This infographic by Statista shows the countries which import the most Russian oil (Statista/The Independent)

Ukrainian president Volodymyr Zelensky has also pushed US and European leaders to ban Russian fossil fuel imports in recent days, including during a Saturday videoconference with US senators.

One of his top advisers, economist Oleg Ustenko, also told Politico a US-led embargo on Russian oil exports would bring Mr Putin’s invasion of Ukraine to a grinding halt because oil and gas revenues bring in an outsized share of revenue for the Russian government, and US and European sanctions have already made Moscow even more reliant on that income stream.

“They will not be equipped financially to continue war with Ukraine, and eventually they will need to stop it,” Mr Ustenko said, though he admitted such a step would be “costly for everybody”.

Even so, the announcement was a stunning reversal from Mr Biden’s previous position on a Russian oil ban.

Last week, White House press secretary Jen Psaki told reporters the Biden Administration did not “have a strategic interest in reducing the global supply of energy” because it would raise prices for American consumers.

But as he announced the new ban, Mr Biden said the measure was meant to “inflict further pain” on Mr Putin, but he warned that there would be “a cost” in the US as well.

“The decision today is not without cost to your home — Putin’s war is already hurting American families at the gas pump. Since Putin began his military buildup ... the price of the gas of the pump in America went up 75 cents. And with this action, it is going to go up further.,” he said.

“Defending freedom is going to cost us as well in the United States,” he added, though he stressed that “Democrats and Republicans alike” have “made clear” to him that a ban on Russian oil imports was something the United States “must” do.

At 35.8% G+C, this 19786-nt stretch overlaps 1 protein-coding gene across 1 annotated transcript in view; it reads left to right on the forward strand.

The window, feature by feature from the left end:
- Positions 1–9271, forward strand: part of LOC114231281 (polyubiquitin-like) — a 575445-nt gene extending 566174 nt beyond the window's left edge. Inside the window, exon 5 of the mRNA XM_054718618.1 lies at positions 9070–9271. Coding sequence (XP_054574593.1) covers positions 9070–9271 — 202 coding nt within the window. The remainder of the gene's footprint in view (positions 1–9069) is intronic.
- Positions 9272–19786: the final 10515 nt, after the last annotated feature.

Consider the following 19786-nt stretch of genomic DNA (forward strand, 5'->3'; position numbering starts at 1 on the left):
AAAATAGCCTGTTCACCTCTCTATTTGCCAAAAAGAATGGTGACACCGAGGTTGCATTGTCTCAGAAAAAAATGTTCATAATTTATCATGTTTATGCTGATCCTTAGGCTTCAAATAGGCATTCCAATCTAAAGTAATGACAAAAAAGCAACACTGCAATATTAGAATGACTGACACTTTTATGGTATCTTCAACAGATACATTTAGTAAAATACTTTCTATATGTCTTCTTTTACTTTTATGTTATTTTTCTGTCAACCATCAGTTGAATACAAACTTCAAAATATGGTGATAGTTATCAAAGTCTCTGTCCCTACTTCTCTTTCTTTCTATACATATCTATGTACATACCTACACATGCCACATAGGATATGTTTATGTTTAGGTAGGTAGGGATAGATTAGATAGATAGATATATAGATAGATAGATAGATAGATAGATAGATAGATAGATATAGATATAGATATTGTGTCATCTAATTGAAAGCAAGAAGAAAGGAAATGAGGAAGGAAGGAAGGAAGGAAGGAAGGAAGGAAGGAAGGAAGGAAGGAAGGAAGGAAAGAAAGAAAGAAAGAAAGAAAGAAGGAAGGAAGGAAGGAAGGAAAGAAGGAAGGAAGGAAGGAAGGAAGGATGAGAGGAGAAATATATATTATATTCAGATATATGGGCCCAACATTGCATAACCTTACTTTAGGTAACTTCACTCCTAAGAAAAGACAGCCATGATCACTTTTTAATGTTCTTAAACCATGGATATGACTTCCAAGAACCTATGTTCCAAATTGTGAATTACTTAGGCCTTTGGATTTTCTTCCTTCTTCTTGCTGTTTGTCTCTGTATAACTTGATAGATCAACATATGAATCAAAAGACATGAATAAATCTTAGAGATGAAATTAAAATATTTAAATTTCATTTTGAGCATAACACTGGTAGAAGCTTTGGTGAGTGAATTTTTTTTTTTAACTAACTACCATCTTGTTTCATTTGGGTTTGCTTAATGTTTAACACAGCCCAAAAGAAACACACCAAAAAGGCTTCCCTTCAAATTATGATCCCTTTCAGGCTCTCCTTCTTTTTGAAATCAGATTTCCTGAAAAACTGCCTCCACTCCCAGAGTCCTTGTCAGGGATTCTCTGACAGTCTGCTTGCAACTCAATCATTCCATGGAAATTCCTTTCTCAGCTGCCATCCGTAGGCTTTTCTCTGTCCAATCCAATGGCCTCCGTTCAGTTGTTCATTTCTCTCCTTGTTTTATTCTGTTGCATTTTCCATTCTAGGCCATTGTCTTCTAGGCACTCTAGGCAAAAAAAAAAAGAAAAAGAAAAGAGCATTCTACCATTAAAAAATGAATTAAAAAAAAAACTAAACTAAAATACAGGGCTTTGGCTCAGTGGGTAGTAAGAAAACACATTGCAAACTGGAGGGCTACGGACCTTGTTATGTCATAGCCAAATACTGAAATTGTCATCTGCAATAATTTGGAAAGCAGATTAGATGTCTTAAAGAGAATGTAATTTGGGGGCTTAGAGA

“If we do not respond to Putin assault on global peace and stability today, the cost of freedom and to the American people will be even greater tomorrow,” he said.

Still, Mr Biden said he would do “everything” he can to minimize what he called “Putin’s price hike” on American consumers.

“We're taking steps to ensure the reliable supply of global energy,” he said, adding that he would “keep working with every tool at our disposal” to “protect American families and businesses”.

The president also issued a warning to oil and gas producers, who he cautioned against using the crisis brought on by Mr Putin to take advantage of US consumers at the pump.

“We understand Putin's war against the people of Ukraine is causing prices to rise — we get that, that's self evident — but it's no excuse to exercise excessive price increases, or padding profits or any kind of effort to exploit this situation, Russia's aggression is costing us all and this is no time for profiteering or price gouging,” he said, though he also acknowledged that many oil and gas firms have been “leading by example” by pulling out of Russia in the wake of Mr Putin’s invasion.

The president said the crisis precipitated by Russia’s war on Ukraine is a “stark reminder” of the need for US energy independence and motivation for the US to “accelerate the transition to clean energy”.

“Transforming our economy to run on electric vehicles powered by clean energy ... will mean that no one has to worry about price of gas pump in the future,” he said. “Tyrants like Putin won't be able to use fossil fuels as weapons against other nations, and it will make America a world leader manufacturing in exporting clean energy technologies of the future to countries all around the world.”

The Independent has a proud history of campaigning for the rights of the most vulnerable, and we first ran our Refugees Welcome campaign during the war in Syria in 2015. Now, as we renew our campaign and launch this petition in the wake of the unfolding Ukrainian crisis, we are calling on the government to go further and faster to ensure help is delivered. To find out more about our Refugees Welcome campaign, click here. To sign the petition click here. If you would like to donate then please click here for our GoFundMe page.